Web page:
Monday, March 05, 2007


My Mother pilots her walker slowly along the vinyl tiles, sliding the rubber tipped feet inches ahead, pausing, and then shuffling to catch up to with them; slide step, slide step, in the long journey from the table to the refrigerator.  It takes minutes to cross the room. But this is her domain and she is resolute, even as she winces.  Her kitchen is the axis of her world.  The table came with marriage to my Father and stood in the center of her kitchen in the house where I was raised, her first house.  The refrigerator is a new one and this a new kitchen, decades and hundreds of miles removed from that kitchen and that house and that garden and the flowers and butterflies that enveloped it all. From the doors she extracts small plastic Zip Lock bags, which she arranges in the basket of her walker.  Then she continues the long trek to her station at the counter, six feet away.  She methodically assembles her breakfast ingredients: Quaker Rolled Oats, wheat germ, flax seed meal, raisins, and the half apple remaining from the previous day.  She spoons her ingredients into an ironstone bowl glazed the same mottled color as the oatmeal, carefully eyeing the precise amounts.  This is how she prepares food, intuitively.  With lined and creased but fine and still nimble hands, she deftly cores (but does not peel) the apple, and dices it.  In one sweeping motion, like scooping a hand full of jacks from the pavement, she sweeps the red and gold confetti of tiny cubes from the white cutting board and casts them over the dry ingredients in the bowl.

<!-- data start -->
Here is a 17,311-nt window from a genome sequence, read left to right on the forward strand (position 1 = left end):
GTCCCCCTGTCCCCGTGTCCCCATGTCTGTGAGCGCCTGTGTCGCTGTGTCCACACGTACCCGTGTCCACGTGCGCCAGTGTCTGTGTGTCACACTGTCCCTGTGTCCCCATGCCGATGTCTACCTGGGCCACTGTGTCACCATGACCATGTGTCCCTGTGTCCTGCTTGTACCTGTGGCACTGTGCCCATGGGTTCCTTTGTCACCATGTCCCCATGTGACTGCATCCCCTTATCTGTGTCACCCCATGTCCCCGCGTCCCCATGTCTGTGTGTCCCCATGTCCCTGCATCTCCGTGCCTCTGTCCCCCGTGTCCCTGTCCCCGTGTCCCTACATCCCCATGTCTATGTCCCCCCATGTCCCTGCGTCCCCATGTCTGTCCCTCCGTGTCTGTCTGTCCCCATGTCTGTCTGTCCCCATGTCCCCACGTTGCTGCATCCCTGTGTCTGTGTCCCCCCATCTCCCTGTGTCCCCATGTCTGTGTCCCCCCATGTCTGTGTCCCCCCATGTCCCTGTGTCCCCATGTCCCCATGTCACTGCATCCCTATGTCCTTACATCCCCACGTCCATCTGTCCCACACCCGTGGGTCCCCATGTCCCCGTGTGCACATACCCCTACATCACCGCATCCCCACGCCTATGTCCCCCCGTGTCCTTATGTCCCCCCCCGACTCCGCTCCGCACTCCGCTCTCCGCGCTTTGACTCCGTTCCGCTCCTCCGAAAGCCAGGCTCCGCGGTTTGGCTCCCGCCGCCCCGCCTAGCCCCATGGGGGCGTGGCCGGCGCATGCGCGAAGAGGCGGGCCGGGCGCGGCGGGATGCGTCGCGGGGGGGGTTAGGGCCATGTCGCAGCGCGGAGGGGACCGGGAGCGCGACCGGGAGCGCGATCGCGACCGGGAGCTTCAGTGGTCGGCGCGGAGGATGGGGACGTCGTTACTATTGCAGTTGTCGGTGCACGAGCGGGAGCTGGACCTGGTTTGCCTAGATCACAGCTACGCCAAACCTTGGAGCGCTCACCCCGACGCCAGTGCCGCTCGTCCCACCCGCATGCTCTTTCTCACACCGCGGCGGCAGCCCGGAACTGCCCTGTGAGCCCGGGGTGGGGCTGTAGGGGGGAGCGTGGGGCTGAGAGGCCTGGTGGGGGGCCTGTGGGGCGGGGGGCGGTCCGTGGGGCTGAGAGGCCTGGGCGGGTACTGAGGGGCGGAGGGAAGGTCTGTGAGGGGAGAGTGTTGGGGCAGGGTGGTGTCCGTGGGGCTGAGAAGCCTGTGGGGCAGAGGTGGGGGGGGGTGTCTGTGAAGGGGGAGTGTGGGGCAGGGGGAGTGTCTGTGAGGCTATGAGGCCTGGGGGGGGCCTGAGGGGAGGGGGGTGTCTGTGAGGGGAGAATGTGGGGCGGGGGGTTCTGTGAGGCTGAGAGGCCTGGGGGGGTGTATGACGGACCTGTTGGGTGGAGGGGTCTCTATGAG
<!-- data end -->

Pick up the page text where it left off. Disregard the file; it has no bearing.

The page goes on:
Decades ago these hands had held my much smaller ones, assisting and steadying them in loading ingredients into sparkling stainless steel measuring cups (the engraved lines and numbers ignored) from a prized nesting set. Those hands had hovered suspended, ready to snatch tiny fingers from whirring beaters or catch cups slipped from clumsy hands as I added the contents gradually into the spinning bowl of a white and black enameled mixer. They lightly touched my wrist when the correct measure had been achieved.

"Ees good."

My mother cannot lift the half gallon carton of non fat milk. I pour it for her into one of the same old measuring cups, now lined and scratched and dull with many many meals of use - the lines and numbers still ignored. As directed, I add the liquid as she folds in the other ingredients. I meet her eyes ( small and dark brown like the Nestle's Toll House Morsels which she'd helped me pour into past cookie batters as they'd monitored intently- a tight budget splurge then, so much tastier than the cheap store brand).  She looks down at the bowl and nods her instruction.  I slowly pour more milk.  She gauges the level's rise and the mixture's blend, watching for the proper color and consistency to develop. Satisfied, she touches the back of my hand with her pink fingers, small  and delicate against it like a tiny wrinkled child's.

"Ees good."  

I place the bowl onto the microwave carousel and she shuffles back to the table while I wait for the cycle to end. End. I notice that the seat she takes had been my spot - where I sat at her left elbow, for nineteen years worth of meals and birthday cakes and chocolate chip cookies. When the bell rings, I'll carry her breakfast across this kitchen and place the porridge before her.  I'll sit at her right elbow, in what had been her spot twenty years before, and she will eat  and I will drink coffee and we will talk about the old house and the old garden, and the flowers and butterflies.
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